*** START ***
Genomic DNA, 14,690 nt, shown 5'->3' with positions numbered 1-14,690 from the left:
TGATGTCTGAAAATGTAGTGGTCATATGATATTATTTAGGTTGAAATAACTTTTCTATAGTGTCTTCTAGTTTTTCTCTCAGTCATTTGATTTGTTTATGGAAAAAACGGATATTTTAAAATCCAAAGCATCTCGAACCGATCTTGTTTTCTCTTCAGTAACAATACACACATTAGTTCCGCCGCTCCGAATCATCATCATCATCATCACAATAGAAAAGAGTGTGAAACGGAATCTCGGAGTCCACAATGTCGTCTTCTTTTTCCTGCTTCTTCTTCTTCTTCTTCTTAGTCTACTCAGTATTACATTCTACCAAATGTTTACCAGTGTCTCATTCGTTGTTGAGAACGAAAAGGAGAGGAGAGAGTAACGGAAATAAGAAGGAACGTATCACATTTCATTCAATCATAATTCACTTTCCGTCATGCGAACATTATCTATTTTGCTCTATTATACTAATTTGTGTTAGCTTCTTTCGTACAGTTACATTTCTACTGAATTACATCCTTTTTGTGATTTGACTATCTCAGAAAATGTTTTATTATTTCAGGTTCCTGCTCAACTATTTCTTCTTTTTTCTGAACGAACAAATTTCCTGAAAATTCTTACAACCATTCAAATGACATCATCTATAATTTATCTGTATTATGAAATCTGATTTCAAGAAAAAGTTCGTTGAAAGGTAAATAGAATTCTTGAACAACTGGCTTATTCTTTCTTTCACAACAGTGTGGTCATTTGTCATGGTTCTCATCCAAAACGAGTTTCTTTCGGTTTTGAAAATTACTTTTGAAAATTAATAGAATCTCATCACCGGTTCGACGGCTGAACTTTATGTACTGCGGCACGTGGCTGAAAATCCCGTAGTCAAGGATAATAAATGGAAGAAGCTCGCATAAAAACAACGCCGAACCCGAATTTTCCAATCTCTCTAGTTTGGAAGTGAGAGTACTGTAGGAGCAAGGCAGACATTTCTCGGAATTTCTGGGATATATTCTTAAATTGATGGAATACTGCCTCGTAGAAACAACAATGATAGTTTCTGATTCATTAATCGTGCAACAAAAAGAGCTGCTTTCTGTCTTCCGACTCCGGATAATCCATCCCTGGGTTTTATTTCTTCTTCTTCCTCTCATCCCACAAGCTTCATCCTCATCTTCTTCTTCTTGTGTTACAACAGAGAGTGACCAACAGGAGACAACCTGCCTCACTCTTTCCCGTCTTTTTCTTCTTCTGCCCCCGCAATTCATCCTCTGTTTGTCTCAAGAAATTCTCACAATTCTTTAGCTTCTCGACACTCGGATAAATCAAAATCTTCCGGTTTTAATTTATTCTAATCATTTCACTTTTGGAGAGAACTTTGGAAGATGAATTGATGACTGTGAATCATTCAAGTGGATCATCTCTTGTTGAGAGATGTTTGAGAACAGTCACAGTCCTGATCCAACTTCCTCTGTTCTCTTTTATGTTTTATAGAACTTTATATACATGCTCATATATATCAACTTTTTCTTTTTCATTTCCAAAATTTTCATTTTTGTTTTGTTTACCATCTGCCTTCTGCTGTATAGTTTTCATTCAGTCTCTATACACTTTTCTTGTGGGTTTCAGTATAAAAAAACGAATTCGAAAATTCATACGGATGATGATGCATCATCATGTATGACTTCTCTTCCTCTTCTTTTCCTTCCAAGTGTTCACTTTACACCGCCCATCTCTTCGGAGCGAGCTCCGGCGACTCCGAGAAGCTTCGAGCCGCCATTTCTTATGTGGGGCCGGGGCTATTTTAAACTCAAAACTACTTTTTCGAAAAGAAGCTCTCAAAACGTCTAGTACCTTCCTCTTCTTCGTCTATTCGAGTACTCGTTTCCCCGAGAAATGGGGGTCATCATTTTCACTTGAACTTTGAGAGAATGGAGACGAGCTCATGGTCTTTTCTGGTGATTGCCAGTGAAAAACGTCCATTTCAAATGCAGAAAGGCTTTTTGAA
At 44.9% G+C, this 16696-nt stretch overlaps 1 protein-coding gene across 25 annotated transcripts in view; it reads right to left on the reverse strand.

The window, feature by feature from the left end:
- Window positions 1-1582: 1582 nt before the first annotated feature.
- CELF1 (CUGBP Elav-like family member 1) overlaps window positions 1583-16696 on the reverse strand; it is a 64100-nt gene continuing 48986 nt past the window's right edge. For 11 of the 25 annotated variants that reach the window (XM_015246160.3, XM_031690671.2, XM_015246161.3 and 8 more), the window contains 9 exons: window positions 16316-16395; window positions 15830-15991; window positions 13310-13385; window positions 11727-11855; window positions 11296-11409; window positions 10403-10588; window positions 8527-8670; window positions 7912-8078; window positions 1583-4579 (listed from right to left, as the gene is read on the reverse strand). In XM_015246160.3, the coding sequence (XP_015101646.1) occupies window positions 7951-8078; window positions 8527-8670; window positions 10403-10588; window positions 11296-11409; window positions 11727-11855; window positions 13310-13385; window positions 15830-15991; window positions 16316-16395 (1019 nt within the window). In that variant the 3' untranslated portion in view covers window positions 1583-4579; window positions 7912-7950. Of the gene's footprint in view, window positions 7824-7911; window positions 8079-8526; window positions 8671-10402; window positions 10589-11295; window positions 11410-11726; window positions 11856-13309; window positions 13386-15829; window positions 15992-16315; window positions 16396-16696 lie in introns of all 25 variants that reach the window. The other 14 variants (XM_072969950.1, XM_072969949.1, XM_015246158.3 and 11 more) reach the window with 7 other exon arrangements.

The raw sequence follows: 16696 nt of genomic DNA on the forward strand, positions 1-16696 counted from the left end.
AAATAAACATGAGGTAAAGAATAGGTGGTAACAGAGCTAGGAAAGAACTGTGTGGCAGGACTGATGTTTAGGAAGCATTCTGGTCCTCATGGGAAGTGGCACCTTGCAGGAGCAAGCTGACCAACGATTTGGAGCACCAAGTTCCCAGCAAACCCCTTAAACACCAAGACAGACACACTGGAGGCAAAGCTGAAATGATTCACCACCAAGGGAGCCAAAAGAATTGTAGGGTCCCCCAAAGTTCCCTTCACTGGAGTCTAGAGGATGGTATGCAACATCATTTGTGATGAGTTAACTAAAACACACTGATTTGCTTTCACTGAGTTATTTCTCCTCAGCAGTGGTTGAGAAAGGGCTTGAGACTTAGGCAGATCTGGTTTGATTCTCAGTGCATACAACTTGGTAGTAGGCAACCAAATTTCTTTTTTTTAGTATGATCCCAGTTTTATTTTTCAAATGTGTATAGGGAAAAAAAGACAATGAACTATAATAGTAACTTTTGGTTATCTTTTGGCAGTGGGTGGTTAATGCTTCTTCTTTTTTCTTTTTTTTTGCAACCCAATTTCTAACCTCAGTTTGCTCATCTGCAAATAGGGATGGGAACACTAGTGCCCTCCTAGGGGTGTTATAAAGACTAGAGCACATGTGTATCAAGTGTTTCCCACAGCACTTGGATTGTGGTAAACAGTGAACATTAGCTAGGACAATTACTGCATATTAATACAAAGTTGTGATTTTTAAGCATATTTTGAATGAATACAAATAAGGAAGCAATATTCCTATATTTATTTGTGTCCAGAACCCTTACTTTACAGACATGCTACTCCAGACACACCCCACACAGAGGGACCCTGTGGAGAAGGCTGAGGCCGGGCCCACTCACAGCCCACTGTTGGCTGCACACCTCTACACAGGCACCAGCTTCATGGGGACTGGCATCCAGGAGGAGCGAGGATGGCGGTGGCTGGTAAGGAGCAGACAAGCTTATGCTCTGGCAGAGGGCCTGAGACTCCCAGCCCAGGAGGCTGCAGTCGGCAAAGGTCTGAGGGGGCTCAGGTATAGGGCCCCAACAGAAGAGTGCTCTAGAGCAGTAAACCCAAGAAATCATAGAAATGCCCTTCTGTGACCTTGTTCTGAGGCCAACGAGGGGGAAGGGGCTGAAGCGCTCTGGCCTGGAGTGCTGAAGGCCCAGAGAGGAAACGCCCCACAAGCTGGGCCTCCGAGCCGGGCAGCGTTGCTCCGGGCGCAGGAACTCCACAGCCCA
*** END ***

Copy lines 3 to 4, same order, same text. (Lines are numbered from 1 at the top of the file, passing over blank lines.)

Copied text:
At 44.9% G+C, this 16696-nt stretch overlaps 1 protein-coding gene across 25 annotated transcripts in view; it reads right to left on the reverse strand.

The window, feature by feature from the left end: